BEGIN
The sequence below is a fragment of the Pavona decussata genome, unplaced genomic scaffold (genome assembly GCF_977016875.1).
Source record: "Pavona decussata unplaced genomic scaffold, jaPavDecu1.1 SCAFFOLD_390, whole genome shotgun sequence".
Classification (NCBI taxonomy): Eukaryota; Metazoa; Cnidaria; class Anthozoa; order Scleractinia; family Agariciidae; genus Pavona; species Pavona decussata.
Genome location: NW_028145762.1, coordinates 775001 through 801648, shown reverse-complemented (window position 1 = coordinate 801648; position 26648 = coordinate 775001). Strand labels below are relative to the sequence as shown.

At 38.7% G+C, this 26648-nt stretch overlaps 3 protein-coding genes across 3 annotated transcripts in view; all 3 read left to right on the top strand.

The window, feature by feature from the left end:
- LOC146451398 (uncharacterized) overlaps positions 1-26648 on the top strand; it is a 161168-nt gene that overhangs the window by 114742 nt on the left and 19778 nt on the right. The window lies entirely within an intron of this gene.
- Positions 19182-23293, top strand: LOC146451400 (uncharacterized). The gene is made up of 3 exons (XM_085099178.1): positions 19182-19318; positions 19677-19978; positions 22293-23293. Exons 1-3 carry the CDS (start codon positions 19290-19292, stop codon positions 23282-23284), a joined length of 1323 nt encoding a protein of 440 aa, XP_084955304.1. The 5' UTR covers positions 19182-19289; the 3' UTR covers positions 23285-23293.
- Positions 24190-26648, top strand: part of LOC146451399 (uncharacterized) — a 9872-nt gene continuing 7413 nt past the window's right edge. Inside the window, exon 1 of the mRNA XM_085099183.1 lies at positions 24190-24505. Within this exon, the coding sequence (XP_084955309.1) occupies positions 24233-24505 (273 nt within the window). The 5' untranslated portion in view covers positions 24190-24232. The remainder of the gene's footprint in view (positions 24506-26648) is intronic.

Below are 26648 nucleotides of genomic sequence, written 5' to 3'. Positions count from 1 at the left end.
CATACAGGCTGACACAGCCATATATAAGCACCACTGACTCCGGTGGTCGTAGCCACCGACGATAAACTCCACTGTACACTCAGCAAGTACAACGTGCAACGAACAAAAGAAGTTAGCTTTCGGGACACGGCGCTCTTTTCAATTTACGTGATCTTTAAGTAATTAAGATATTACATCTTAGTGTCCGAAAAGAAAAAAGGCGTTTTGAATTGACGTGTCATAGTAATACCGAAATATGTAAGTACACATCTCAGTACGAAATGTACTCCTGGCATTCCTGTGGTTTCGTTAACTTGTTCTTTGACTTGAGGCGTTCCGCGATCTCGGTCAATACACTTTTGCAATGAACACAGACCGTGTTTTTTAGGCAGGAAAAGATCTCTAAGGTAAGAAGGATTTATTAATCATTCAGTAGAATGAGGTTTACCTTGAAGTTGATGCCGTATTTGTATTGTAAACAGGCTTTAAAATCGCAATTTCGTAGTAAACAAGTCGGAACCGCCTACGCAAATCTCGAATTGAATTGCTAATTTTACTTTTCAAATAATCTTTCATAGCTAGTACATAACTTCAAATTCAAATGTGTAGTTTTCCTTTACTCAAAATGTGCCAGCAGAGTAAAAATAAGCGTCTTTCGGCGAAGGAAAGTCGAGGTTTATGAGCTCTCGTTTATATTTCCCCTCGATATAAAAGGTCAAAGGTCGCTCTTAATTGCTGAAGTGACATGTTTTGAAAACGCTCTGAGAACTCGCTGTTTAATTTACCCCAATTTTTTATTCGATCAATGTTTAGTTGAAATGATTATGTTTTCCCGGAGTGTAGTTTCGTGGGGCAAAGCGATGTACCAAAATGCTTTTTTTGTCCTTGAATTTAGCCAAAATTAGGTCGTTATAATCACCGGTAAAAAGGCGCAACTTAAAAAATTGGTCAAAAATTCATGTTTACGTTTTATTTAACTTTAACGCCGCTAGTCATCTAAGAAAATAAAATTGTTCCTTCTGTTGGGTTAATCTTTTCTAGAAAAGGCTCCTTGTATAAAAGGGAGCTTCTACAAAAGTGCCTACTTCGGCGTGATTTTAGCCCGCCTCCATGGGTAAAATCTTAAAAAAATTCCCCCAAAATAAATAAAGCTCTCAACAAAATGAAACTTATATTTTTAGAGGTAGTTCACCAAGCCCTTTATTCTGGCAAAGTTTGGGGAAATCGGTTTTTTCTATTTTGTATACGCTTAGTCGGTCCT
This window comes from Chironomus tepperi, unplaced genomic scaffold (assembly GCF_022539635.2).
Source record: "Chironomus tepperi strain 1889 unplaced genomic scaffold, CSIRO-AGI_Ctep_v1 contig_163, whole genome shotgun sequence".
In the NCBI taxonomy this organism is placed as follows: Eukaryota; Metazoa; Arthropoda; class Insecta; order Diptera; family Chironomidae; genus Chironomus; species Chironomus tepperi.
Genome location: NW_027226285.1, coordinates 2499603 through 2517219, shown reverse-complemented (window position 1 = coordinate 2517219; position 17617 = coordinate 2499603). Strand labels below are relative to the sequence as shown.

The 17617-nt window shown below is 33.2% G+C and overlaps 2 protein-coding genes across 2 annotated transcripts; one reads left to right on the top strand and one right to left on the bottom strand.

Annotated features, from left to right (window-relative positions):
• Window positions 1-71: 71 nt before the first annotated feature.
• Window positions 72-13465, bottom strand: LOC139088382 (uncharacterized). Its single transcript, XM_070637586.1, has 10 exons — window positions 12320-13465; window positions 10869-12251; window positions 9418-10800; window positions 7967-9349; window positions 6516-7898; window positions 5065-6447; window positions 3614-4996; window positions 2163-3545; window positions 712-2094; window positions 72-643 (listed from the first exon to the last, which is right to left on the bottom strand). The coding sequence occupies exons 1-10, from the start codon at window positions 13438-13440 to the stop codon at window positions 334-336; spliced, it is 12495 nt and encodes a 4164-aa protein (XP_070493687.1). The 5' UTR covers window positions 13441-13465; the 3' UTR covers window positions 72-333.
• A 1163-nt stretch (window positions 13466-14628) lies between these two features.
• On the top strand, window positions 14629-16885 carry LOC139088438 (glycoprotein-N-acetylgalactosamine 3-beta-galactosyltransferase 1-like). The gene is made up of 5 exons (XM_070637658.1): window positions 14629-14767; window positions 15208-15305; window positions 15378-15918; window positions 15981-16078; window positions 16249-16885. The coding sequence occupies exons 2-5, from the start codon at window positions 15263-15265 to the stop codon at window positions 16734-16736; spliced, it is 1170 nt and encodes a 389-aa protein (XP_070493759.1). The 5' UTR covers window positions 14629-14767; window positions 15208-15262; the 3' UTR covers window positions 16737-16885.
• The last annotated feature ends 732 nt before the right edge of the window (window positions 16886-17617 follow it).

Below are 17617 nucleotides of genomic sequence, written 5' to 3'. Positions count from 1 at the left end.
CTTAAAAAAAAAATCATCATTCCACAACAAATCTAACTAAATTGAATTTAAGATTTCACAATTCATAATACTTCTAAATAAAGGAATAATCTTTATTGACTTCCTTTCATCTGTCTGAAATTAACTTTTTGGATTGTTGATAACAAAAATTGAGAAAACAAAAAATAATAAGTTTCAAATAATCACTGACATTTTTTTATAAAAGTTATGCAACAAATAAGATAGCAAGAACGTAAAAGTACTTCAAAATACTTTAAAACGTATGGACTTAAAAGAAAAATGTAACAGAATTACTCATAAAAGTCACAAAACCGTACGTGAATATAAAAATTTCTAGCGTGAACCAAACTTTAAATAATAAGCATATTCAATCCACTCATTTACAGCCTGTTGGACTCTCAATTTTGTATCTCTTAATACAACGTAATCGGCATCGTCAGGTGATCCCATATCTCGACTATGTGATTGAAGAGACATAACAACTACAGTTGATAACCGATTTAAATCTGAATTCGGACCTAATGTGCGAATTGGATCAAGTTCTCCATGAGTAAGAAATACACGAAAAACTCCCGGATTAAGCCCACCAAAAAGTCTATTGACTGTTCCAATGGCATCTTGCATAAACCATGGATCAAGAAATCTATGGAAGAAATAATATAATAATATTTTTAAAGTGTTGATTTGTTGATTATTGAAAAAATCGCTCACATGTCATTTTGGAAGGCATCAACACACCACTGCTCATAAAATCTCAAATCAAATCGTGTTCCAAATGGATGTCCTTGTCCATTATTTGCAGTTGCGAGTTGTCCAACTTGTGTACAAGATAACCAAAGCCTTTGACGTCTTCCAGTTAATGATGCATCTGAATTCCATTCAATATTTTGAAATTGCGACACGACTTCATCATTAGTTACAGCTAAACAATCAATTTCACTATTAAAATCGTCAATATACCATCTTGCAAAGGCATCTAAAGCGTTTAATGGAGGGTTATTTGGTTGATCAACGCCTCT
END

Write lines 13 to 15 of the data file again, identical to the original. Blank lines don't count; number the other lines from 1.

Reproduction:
Source record: "Chironomus tepperi strain 1889 unplaced genomic scaffold, CSIRO-AGI_Ctep_v1 contig_163, whole genome shotgun sequence".
In the NCBI taxonomy this organism is placed as follows: Eukaryota; Metazoa; Arthropoda; class Insecta; order Diptera; family Chironomidae; genus Chironomus; species Chironomus tepperi.
Genome location: NW_027226285.1, coordinates 2499603 through 2517219, shown reverse-complemented (window position 1 = coordinate 2517219; position 17617 = coordinate 2499603). Strand labels below are relative to the sequence as shown.